Real Estate Markets
Friday, Jan. 6, 2017 7:30 PM – 9:30 PM
- Chair: Vincent Yao, Georgia State University
Geographic Heterogeneity in Housing Market Risk and Portfolio Choice
AbstractThe U.S. housing market is heterogeneous in that house price dynamics vary greatly across regions, the housing supply elasticity being the main explanator. Households are exposed to completely different housing market risk, depending on the location of the main residence. This paper examines how geographic heterogeneity in housing market risk affects household portfolio allocations. Using the restricted version of the Health and Retirement Study (HRS) data with detailed geographic information, I find that households in areas with low housing supply elasticity tend to hold less stock in their portfolios. This tendency, however, weakens after retirement when labor income risk disappears.
History Dependence in the Housing Market: Facts and Explanations
AbstractUsing the universe of housing market transactions in England and Wales in the last twenty years, we document a robust pattern of history dependencein housing markets. Sale prices and selling probabilities today are affected by aggregate house prices prevailing in the period in which properties were previously bought.
We investigate the causes of history dependence, with its quantitative implications for the post-crisis recovery of the housing market. To do so we complement our analysis with administrative data on mortgages and online house listings, which we match to actual sales. We find that high leverage in the pre-crisis period and anchoring (or reference dependence) both contributed to the collapse and slow recovery of the volume of housing transactions. We find no asymmetric effects of anchoring to previous prices on current transactions; in other words, loss aversion does not appear to play a role over and above simple anchoring.
The Housing Crisis and the Rise in Student Loans
AbstractThe ﬂow of new student loans increased by 50% between 2007 and 2010, and the amount borrowed per student also rose by about a third. This shift occurred during the Financial Crisis, while credit markets were disrupted, and home prices fell by about a third nationwide. In this paper, we explore whether these two phenomena are linked, and in particular, whether the decline in home equity caused households to shift the responsibility for education ﬁnancing to students in the form of loans. Student loans were one of the few forms of credit that remained accessible throughout the crisis. We estimate that for every dollar of home equity lost, households increase student loan debt by forty to sixty cents. This substitution appears to be driven primarily by households with low levels of liquid assets. We extend our analysis using credit bureau data to trace longer-run eﬀects of this leverage on students. Our results show that constrained households generally continued to enroll in college, but switched to student loan ﬁnancing. Our quantitative estimates suggest that the 30% average decline in house prices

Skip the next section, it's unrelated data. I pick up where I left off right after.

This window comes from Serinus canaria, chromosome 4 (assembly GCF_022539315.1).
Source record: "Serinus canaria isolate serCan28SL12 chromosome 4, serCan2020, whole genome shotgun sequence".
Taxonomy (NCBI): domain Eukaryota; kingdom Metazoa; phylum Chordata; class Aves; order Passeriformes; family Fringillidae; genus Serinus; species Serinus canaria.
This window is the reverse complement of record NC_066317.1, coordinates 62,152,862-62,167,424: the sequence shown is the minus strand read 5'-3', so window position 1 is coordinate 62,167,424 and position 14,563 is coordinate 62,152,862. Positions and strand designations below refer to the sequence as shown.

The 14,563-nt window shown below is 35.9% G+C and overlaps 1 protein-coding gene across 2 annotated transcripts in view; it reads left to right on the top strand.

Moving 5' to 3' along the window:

resulted in $1300 in additional student borrowing on average, per student, though the estimated eﬀects are larger for liquidity-constrained and less-educated households. This channel explains 38% of the change in student loan debt within our sample.
Mortgage Design in an Equilibrium Model of the Housing Market
AbstractAbstract How can mortgages be redesigned or modified in a crisis to reduce housing market volatility, consumption volatility, and default? How does mortgage design interact with monetary policy? We answer these questions using a quantitative general equilibrium life cycle model with aggregate shocks, realistic long-term mortgages, and a housing market that clears in equilibrium. We find that while FRMs have higher long-run consumption and more stable payments, ARMs provide important hedging benefits in a crisis by reducing payments when income is falling if the central bank lowers interest rates in crisis states. This reduces default and short circuits a price-default spiral, dramatically reducing price declines. The welfare benefits of ARMs in a crisis are large – equivalent to 30 percent of a year of consumption over an eight year crisis – because ARMs dramatically help young, high LTV households who face severe liquidity constraints. The overall benefits of ARMs also depend on the extent to which agents anticipate these hedging benefits and take on more risky debt positions in response. Our comparison of FRMs and ARMs more broadly suggests that adding state contingency to mortgage designs can dramatically alleviate housing crises.
- R3 - Real Estate Markets, Spatial Production Analysis, and Firm Location